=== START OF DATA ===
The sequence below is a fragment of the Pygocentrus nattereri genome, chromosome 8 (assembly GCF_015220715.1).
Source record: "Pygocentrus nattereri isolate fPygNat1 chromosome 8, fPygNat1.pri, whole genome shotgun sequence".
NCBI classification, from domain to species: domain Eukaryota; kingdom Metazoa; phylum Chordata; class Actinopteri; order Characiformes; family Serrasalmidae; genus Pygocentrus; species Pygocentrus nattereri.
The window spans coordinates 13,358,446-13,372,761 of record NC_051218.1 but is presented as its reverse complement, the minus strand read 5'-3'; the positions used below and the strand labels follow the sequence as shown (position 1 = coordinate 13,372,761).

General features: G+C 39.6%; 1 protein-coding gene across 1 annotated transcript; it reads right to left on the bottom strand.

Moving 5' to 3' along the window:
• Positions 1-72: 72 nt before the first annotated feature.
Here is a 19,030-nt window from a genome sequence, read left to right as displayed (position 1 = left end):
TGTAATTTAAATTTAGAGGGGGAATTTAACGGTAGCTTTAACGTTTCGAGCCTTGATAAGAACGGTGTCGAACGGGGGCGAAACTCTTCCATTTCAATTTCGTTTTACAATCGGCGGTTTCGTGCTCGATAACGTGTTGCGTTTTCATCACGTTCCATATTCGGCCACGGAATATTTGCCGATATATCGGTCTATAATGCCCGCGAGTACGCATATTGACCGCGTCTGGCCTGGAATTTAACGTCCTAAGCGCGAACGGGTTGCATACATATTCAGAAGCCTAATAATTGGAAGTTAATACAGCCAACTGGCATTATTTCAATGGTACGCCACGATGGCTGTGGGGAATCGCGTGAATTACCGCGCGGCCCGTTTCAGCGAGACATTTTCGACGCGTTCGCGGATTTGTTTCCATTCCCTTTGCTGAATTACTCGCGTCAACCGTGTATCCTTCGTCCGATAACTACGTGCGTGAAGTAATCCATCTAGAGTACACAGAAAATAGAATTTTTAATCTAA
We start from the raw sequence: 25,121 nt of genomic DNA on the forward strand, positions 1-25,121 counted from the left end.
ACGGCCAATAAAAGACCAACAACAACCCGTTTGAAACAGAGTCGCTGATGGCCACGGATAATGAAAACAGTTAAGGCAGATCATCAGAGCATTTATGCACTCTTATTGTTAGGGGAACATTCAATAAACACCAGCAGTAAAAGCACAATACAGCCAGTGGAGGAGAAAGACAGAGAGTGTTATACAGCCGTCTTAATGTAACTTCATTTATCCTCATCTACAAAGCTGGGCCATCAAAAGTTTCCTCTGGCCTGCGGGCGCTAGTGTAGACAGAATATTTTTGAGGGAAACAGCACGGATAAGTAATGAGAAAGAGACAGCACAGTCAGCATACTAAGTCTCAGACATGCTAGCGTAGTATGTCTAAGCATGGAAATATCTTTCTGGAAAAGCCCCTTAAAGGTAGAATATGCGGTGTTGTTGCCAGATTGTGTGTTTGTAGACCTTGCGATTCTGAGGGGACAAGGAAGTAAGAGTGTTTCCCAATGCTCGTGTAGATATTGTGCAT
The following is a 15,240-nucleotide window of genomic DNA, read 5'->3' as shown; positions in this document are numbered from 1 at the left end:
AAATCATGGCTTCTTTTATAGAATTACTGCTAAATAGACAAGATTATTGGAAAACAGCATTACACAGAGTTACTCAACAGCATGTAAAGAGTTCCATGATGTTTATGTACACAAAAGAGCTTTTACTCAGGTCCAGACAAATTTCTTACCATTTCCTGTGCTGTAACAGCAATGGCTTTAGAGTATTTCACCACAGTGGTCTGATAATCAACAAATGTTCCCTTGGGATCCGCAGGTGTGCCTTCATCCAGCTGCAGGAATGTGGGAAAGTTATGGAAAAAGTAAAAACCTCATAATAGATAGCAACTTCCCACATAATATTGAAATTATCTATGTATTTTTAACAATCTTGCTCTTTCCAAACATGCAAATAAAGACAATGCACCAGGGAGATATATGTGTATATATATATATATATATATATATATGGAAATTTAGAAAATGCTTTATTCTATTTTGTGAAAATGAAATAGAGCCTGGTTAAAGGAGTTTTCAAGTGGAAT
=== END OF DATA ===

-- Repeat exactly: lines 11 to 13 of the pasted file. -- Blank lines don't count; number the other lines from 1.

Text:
ACGGCCAATAAAAGACCAACAACAACCCGTTTGAAACAGAGTCGCTGATGGCCACGGATAATGAAAACAGTTAAGGCAGATCATCAGAGCATTTATGCACTCTTATTGTTAGGGGAACATTCAATAAACACCAGCAGTAAAAGCACAATACAGCCAGTGGAGGAGAAAGACAGAGAGTGTTATACAGCCGTCTTAATGTAACTTCATTTATCCTCATCTACAAAGCTGGGCCATCAAAAGTTTCCTCTGGCCTGCGGGCGCTAGTGTAGACAGAATATTTTTGAGGGAAACAGCACGGATAAGTAATGAGAAAGAGACAGCACAGTCAGCATACTAAGTCTCAGACATGCTAGCGTAGTATGTCTAAGCATGGAAATATCTTTCTGGAAAAGCCCCTTAAAGGTAGAATATGCGGTGTTGTTGCCAGATTGTGTGTTTGTAGACCTTGCGATTCTGAGGGGACAAGGAAGTAAGAGTGTTTCCCAATGCTCGTGTAGATATTGTGCAT
The following is a 15,240-nucleotide window of genomic DNA, read 5'->3' as shown; positions in this document are numbered from 1 at the left end:
AAATCATGGCTTCTTTTATAGAATTACTGCTAAATAGACAAGATTATTGGAAAACAGCATTACACAGAGTTACTCAACAGCATGTAAAGAGTTCCATGATGTTTATGTACACAAAAGAGCTTTTACTCAGGTCCAGACAAATTTCTTACCATTTCCTGTGCTGTAACAGCAATGGCTTTAGAGTATTTCACCACAGTGGTCTGATAATCAACAAATGTTCCCTTGGGATCCGCAGGTGTGCCTTCATCCAGCTGCAGGAATGTGGGAAAGTTATGGAAAAAGTAAAAACCTCATAATAGATAGCAACTTCCCACATAATATTGAAATTATCTATGTATTTTTAACAATCTTGCTCTTTCCAAACATGCAAATAAAGACAATGCACCAGGGAGATATATGTGTATATATATATATATATATATATATATGGAAATTTAGAAAATGCTTTATTCTATTTTGTGAAAATGAAATAGAGCCTGGTTAAAGGAGTTTTCAAGTGGAAT